Examples of suitable initiator include alkyllithiums and alkylenedilithiums, such as methyllithium, ethyllithium, propyllithium, butyllithiums, hexyllithium, octyllithium, tetramethylenedilithium, pentamethylenedilithium, and hexamethylenedilithium, aryllithiums and aryldilithiums, such as phenyllithium, tolyllithium, and lithium naphthylide, aralkyllithiums and aralkyldilithiums, such as benzyllithium, a reaction product of diisopropenylbenzene and butyllithiums, alkyltinlithiums, such as tributyltinlithiums, amidelithiums, such as hexamethyleneimidelithium. As a monovalent initiator, n-butyllithium and sec-butyllithium are more preferable.
The amount of the initiator is not critical. It depends on the aimed molecular weight of resulting polymer. To increase the molecular weight of the resulting polymer, the amount of the initiator should be decreased. Still it is preferably not less than 0.05 millimoles per 100 of monomer, since if the amount is less than 0.05 millimoles per 100 g of monomer, polymerization might not occur at all. And more preferably, the amount is 0.05 to 20.0 millimoles per 100 of monomer. When the amount of the initiator exceeds 20.0 millimoles, it becomes difficult to obtain a high molecular weight polymer.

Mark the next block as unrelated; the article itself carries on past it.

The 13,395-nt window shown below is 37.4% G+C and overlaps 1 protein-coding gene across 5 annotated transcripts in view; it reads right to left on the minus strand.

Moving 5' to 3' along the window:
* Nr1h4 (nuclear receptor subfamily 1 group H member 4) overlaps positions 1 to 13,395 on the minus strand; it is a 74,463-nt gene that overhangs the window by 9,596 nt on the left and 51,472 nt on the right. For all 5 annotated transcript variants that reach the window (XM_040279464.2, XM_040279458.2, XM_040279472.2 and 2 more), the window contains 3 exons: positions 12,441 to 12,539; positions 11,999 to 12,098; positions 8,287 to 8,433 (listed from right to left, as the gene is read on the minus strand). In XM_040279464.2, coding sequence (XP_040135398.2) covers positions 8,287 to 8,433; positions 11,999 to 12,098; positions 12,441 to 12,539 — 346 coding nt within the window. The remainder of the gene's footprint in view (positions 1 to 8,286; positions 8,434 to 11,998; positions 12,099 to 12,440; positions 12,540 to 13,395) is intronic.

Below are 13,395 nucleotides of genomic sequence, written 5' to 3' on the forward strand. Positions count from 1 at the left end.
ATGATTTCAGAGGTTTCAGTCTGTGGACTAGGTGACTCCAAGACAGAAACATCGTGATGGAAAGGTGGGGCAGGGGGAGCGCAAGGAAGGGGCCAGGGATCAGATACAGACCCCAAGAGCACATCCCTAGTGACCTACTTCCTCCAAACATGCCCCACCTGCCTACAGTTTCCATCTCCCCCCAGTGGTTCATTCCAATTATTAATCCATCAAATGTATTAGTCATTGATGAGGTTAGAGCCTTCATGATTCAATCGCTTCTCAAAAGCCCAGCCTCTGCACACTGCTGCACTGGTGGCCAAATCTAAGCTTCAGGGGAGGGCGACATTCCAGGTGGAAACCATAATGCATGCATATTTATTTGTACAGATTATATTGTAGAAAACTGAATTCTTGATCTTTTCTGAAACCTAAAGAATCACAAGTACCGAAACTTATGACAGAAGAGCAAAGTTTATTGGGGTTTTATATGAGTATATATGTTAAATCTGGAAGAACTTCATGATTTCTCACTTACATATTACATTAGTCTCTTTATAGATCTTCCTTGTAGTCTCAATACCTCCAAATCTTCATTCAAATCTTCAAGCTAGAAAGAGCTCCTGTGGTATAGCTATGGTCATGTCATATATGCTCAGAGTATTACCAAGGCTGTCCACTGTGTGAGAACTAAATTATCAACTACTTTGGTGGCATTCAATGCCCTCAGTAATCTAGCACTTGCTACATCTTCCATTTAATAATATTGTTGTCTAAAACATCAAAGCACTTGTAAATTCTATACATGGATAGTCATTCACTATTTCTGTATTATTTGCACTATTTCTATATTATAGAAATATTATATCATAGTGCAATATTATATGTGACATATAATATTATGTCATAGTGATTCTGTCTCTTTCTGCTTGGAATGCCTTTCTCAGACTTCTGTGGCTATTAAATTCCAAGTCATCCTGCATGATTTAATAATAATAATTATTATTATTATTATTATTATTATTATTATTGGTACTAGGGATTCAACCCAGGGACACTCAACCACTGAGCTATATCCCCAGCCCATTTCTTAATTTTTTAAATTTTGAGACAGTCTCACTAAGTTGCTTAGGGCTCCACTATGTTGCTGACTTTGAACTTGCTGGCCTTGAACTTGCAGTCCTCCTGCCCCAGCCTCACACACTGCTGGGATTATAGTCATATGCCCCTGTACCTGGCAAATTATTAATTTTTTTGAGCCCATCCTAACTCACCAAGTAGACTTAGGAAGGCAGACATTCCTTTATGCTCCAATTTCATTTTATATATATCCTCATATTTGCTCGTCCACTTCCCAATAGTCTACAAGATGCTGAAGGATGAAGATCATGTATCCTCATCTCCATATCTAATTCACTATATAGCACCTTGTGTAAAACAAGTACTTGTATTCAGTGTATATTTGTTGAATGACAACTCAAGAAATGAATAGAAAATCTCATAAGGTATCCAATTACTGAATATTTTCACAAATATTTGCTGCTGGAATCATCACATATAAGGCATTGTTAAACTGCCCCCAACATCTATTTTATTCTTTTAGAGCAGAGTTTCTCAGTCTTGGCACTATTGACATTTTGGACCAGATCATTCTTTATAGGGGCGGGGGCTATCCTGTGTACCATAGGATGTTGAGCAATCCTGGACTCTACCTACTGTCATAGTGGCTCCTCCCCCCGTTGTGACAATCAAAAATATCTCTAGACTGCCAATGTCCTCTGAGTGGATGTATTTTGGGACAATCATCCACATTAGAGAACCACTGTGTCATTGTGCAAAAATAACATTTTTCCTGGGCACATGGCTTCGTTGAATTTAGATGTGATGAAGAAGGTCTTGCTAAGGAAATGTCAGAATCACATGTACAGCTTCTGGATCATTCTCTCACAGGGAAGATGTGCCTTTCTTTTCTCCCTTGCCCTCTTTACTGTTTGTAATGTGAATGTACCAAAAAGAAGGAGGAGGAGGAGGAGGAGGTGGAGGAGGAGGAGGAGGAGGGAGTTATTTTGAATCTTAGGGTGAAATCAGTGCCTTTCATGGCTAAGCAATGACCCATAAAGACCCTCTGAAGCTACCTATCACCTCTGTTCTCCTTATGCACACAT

The non-polar polymer block in accordance with the present invention can be formed by polymerizing a conjugated diene monomer and/or an aromatic vinyl hydrocarbon monomer.
Any suitable conjugated diene compound may be used in the present invention. The conjugated diene compound may preferably contain 4 to 12 carbon atoms, more preferably, 4 to 8 carbon atoms, such as 1,3-butadiene, isoprene, piperilene, 2,3-dimethyl-1,3-butadiene, 1,3-pentadiene, 2,3-dimethylbutadiene, 2-phenyl-1,3-butadiene, and 1,3-hexadiene. These monomers can be used by itself or as a mixture of 2 or more of them. The more preferable examples of a conjugated diene monomer are 1,3-butadiene and isoprene from the industrial point of view.